Rüdiger Süß is the project manager for corporate strategy and international relations for the German Aerospace Center (DLR). DLR is the national research center for aeronautics and space research and the German Space Administration. He and ASK Managing Editor Don Cohen talked in Long Beach, California, after NASA’s 2011 Project Management (PM) Challenge.
Cohen: What is your current work at DLR?
Süß: My main task is to coordinate the long-term orientation of DLR. Every five years, we update the work we have to do to improve things, the kinds of initiatives we need, and figure out where we want to be in fifteen or twenty years. My job is to get the bosses and researchers together to coordinate all this, to work from the vision to the mission, from goals to implementation.
Cohen: How long have you been in this job?
Süß: This is my ninth year. I’m an aerospace engineer with a master in strategic management, so I understand both worlds. I can talk with engineers in more or less every aerospace field, but I also understand the administrative guys.
Cohen: What led you to take that master’s degree?
Süß: Even as a student, I recognized that I was most interested in how we cooperate. I got interested in how, for example, Airbus, a company located politically in four countries, can make one big thing—how the whole political system works. I did the master’s degree in France and saw that they’re more strategic thinkers than we are. We say, “Oh, we have a problem, we have to fix it.” They first think about the strategies and the positions of what they’re going to do. As an engineer, I want to understand the problem and then solve it right away. With strategy, it’s more about how we position ourselves, how to improve, how we work with partners.
Cohen: A very different kind of challenge from what an engineer does.
For a strategy guy, it's always talk, talk, talk, and you see the impact two years later; sometimes it's hard to see it all.
Süß: When I hear people talk about participating in the Cassini mission or working as a thermal engineer for a satellite mission, I envy them. For a strategy guy, it’s always talk, talk, talk, and you see the impact two years later; sometimes it’s hard to see at all. The result is not a product but a behavior.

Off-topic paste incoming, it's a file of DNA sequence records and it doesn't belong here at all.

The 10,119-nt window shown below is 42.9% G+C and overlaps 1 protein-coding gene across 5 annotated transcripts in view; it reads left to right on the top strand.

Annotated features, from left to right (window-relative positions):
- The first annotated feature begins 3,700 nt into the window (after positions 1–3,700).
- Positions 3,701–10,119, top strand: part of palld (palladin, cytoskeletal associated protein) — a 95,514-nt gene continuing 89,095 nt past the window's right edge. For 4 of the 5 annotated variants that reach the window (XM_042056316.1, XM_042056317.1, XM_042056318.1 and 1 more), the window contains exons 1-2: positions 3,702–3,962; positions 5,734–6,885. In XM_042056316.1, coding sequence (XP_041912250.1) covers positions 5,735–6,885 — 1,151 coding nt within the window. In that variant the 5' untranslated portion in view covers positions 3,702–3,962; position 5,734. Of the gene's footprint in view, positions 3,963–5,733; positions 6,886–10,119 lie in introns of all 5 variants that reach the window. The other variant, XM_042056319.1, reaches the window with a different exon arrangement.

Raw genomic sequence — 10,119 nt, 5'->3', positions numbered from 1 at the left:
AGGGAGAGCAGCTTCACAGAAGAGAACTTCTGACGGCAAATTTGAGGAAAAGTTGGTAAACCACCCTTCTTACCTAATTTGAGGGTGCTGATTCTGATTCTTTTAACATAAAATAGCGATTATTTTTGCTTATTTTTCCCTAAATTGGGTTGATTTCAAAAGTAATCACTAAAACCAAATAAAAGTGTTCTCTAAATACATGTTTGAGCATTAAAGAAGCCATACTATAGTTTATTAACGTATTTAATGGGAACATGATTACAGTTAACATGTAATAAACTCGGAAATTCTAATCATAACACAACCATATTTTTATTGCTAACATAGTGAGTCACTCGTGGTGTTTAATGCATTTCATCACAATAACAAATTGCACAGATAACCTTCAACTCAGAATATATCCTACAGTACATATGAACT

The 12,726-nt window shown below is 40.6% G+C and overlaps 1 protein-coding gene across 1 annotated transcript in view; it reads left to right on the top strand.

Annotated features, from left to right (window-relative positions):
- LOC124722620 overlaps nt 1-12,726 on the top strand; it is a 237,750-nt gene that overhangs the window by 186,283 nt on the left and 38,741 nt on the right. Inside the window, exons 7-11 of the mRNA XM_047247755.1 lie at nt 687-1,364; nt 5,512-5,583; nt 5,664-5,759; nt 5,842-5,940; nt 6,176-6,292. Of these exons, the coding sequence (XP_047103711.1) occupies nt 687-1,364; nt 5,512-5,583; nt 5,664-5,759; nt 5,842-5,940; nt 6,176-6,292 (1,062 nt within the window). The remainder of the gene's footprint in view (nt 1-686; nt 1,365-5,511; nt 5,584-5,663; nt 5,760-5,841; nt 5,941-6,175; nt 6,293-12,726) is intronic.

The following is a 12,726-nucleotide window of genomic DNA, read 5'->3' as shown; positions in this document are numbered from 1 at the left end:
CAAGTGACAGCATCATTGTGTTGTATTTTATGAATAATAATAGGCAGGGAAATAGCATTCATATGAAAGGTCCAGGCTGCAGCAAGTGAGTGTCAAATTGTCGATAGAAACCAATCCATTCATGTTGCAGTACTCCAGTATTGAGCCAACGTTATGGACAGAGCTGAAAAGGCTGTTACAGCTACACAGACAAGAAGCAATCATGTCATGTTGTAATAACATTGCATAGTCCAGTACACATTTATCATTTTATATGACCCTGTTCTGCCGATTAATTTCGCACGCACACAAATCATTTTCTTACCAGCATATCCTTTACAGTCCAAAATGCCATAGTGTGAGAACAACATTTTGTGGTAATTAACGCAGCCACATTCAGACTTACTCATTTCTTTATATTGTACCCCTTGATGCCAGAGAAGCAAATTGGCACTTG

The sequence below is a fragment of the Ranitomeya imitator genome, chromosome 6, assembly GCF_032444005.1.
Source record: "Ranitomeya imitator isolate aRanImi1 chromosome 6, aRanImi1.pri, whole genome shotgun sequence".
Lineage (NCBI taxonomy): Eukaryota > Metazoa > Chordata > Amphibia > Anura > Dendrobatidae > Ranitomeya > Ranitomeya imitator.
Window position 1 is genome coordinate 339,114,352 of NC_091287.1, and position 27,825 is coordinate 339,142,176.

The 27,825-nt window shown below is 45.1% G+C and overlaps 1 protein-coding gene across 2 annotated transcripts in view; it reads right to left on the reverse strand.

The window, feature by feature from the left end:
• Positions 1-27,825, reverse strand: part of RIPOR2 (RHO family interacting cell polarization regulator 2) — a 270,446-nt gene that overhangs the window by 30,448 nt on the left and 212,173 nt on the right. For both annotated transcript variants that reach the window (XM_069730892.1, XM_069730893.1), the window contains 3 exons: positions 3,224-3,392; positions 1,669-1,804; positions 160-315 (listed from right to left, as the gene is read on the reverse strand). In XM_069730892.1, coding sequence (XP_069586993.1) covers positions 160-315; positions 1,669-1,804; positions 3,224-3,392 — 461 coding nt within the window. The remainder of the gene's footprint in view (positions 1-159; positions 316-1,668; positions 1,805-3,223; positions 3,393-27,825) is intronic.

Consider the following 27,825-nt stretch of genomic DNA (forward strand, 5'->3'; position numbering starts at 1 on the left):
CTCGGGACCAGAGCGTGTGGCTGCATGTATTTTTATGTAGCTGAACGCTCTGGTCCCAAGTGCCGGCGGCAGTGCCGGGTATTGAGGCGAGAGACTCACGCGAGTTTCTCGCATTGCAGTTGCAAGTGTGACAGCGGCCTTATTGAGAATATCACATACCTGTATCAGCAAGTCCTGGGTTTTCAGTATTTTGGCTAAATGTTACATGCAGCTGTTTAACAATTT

Cohen: And results like those are hard to measure, except anecdotally.
Süß: You can’t prove it. It’s all “perhaps.” Maybe you can talk about how many people came to DLR because this particular institute person was teaching. Or how much more money is made because of the certification of an institute. But these are secondary indicators. If an electronic device on a satellite goes wrong or the gyros are wrong, engineers can figure out why. For us, it’s always, did I say something wrong, wasn’t he well informed? Why didn’t it work? Sometimes you can’t figure it out, sometimes you can, but it’s not like an engineer coming with a screwdriver. I can’t screwdrive a strategy.
Cohen: What have you learned about how to do the work over the years?
Süß: When I started this job, I went to people and said, “This is our new strategy; you have to help me implement it and figure out how to measure your work.” A lot of times I came out with a bloody nose. They’d say, “I’ve been in this job thirty-five years and now a greenhorn is telling me what I should do?” Or they just smile and say, “Yes, we’ll do everything you want,” but nothing happens. I hadn’t considered the personal impact. I began to understand about communicating with people. I understood I had to address their needs and fears—why they had this resistance. I had to ask, “How can we help you?” Then I could say, “This is what you want and this is the strategy; let’s do something together that will give you what you want and the boss what he wants.” I turned from focusing on technical strategy issues and KPIs [key performance indicators] to communications management.
Cohen: Can you give me a specific example?
Süß: Working with someone on resource planning in space research, he and I made a lot of lists, but he saw that his boss was against what we decided. He saw the resistance from above, and nothing happened. So I addressed his boss via my boss to explain what kind of benefit he would get from the strategy. His boss got more and more informed and said, “OK, this is a good thing; I understand it.” The next time we met, he said, “I got the go from my boss.” He needed an official goal from his side.
In another case, I was working with two guys on developing strategies and their own KPIs. Then nothing happened. They said, “When we did all this, we hadn’t talked to the CEO.” I said, “I’m just here to serve you. I’ll step back. You talk to the big boss. If he doesn’t want it, he’ll tell you. If he wants it, go for it.” That’s the kind of thing I’ve learned.
Cohen: When you’re new at a job, you think you should do everything yourself, but you learn there are better approaches.
Cohen: Are there ways in which your technical background has been important to this work?